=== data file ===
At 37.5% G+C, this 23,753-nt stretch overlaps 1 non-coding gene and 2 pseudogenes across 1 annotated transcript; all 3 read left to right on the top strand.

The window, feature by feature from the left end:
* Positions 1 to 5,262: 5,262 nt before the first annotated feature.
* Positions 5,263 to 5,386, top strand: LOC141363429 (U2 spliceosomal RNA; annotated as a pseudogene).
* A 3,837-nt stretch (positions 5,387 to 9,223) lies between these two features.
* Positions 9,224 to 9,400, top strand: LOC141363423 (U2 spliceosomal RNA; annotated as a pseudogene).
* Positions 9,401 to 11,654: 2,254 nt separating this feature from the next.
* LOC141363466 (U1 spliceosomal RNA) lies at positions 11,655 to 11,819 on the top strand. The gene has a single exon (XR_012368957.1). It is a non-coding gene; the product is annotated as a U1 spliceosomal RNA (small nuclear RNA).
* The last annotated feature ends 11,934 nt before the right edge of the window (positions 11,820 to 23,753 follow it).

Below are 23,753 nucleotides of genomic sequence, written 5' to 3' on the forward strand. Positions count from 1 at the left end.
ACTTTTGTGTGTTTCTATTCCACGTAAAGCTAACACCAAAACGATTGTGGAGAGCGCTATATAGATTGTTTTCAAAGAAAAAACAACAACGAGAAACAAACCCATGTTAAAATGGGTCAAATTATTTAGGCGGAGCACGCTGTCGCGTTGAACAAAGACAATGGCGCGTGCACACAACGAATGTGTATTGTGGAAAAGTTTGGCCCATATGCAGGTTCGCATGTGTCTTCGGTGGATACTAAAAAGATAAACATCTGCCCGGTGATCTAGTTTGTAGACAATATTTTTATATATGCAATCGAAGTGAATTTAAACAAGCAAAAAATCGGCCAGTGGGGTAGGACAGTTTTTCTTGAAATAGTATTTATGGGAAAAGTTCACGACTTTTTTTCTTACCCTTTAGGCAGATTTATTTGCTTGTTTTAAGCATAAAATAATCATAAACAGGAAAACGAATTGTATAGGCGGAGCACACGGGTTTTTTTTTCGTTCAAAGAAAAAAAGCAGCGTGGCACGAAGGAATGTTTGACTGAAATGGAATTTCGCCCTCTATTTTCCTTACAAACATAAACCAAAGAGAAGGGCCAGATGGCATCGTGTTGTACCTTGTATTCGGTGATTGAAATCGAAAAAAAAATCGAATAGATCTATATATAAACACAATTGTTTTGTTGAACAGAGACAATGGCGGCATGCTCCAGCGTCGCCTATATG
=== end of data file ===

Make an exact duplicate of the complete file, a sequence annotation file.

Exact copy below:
At 37.5% G+C, this 23,753-nt stretch overlaps 1 non-coding gene and 2 pseudogenes across 1 annotated transcript; all 3 read left to right on the top strand.

The window, feature by feature from the left end:
* Positions 1 to 5,262: 5,262 nt before the first annotated feature.
* Positions 5,263 to 5,386, top strand: LOC141363429 (U2 spliceosomal RNA; annotated as a pseudogene).
* A 3,837-nt stretch (positions 5,387 to 9,223) lies between these two features.
* Positions 9,224 to 9,400, top strand: LOC141363423 (U2 spliceosomal RNA; annotated as a pseudogene).
* Positions 9,401 to 11,654: 2,254 nt separating this feature from the next.
* LOC141363466 (U1 spliceosomal RNA) lies at positions 11,655 to 11,819 on the top strand. The gene has a single exon (XR_012368957.1). It is a non-coding gene; the product is annotated as a U1 spliceosomal RNA (small nuclear RNA).
* The last annotated feature ends 11,934 nt before the right edge of the window (positions 11,820 to 23,753 follow it).

Below are 23,753 nucleotides of genomic sequence, written 5' to 3' on the forward strand. Positions count from 1 at the left end.
ACTTTTGTGTGTTTCTATTCCACGTAAAGCTAACACCAAAACGATTGTGGAGAGCGCTATATAGATTGTTTTCAAAGAAAAAACAACAACGAGAAACAAACCCATGTTAAAATGGGTCAAATTATTTAGGCGGAGCACGCTGTCGCGTTGAACAAAGACAATGGCGCGTGCACACAACGAATGTGTATTGTGGAAAAGTTTGGCCCATATGCAGGTTCGCATGTGTCTTCGGTGGATACTAAAAAGATAAACATCTGCCCGGTGATCTAGTTTGTAGACAATATTTTTATATATGCAATCGAAGTGAATTTAAACAAGCAAAAAATCGGCCAGTGGGGTAGGACAGTTTTTCTTGAAATAGTATTTATGGGAAAAGTTCACGACTTTTTTTCTTACCCTTTAGGCAGATTTATTTGCTTGTTTTAAGCATAAAATAATCATAAACAGGAAAACGAATTGTATAGGCGGAGCACACGGGTTTTTTTTTCGTTCAAAGAAAAAAAGCAGCGTGGCACGAAGGAATGTTTGACTGAAATGGAATTTCGCCCTCTATTTTCCTTACAAACATAAACCAAAGAGAAGGGCCAGATGGCATCGTGTTGTACCTTGTATTCGGTGATTGAAATCGAAAAAAAAATCGAATAGATCTATATATAAACACAATTGTTTTGTTGAACAGAGACAATGGCGGCATGCTCCAGCGTCGCCTATATG